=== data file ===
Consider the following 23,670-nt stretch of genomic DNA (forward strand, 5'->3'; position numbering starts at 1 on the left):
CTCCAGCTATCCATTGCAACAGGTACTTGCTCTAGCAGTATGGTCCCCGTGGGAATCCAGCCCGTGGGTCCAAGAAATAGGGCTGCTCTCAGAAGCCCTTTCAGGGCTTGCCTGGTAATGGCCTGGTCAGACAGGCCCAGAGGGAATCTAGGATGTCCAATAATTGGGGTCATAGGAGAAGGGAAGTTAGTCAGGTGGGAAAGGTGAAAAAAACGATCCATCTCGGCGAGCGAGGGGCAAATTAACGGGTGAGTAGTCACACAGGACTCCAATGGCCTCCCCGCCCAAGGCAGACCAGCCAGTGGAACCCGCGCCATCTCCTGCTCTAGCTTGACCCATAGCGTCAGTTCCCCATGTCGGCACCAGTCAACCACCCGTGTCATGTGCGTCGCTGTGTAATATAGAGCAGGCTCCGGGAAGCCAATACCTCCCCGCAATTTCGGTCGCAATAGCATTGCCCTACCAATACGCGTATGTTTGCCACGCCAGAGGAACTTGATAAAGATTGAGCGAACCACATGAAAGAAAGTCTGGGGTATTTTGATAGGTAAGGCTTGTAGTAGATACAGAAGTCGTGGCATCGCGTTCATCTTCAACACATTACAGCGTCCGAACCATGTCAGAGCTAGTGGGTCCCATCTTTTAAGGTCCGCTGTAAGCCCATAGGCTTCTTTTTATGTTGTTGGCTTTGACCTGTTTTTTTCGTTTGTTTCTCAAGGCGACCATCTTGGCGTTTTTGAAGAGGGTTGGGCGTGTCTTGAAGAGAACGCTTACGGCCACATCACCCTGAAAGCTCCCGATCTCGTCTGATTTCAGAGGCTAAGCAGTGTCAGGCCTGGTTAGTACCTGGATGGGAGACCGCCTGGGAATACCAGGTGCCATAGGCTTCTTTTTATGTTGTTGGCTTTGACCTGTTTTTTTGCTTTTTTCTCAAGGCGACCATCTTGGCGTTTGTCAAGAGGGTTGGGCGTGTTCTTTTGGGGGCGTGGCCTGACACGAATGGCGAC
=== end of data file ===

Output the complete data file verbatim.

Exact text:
Consider the following 23,670-nt stretch of genomic DNA (forward strand, 5'->3'; position numbering starts at 1 on the left):
CTCCAGCTATCCATTGCAACAGGTACTTGCTCTAGCAGTATGGTCCCCGTGGGAATCCAGCCCGTGGGTCCAAGAAATAGGGCTGCTCTCAGAAGCCCTTTCAGGGCTTGCCTGGTAATGGCCTGGTCAGACAGGCCCAGAGGGAATCTAGGATGTCCAATAATTGGGGTCATAGGAGAAGGGAAGTTAGTCAGGTGGGAAAGGTGAAAAAAACGATCCATCTCGGCGAGCGAGGGGCAAATTAACGGGTGAGTAGTCACACAGGACTCCAATGGCCTCCCCGCCCAAGGCAGACCAGCCAGTGGAACCCGCGCCATCTCCTGCTCTAGCTTGACCCATAGCGTCAGTTCCCCATGTCGGCACCAGTCAACCACCCGTGTCATGTGCGTCGCTGTGTAATATAGAGCAGGCTCCGGGAAGCCAATACCTCCCCGCAATTTCGGTCGCAATAGCATTGCCCTACCAATACGCGTATGTTTGCCACGCCAGAGGAACTTGATAAAGATTGAGCGAACCACATGAAAGAAAGTCTGGGGTATTTTGATAGGTAAGGCTTGTAGTAGATACAGAAGTCGTGGCATCGCGTTCATCTTCAACACATTACAGCGTCCGAACCATGTCAGAGCTAGTGGGTCCCATCTTTTAAGGTCCGCTGTAAGCCCATAGGCTTCTTTTTATGTTGTTGGCTTTGACCTGTTTTTTTCGTTTGTTTCTCAAGGCGACCATCTTGGCGTTTTTGAAGAGGGTTGGGCGTGTCTTGAAGAGAACGCTTACGGCCACATCACCCTGAAAGCTCCCGATCTCGTCTGATTTCAGAGGCTAAGCAGTGTCAGGCCTGGTTAGTACCTGGATGGGAGACCGCCTGGGAATACCAGGTGCCATAGGCTTCTTTTTATGTTGTTGGCTTTGACCTGTTTTTTTGCTTTTTTCTCAAGGCGACCATCTTGGCGTTTGTCAAGAGGGTTGGGCGTGTTCTTTTGGGGGCGTGGCCTGACACGAATGGCGAC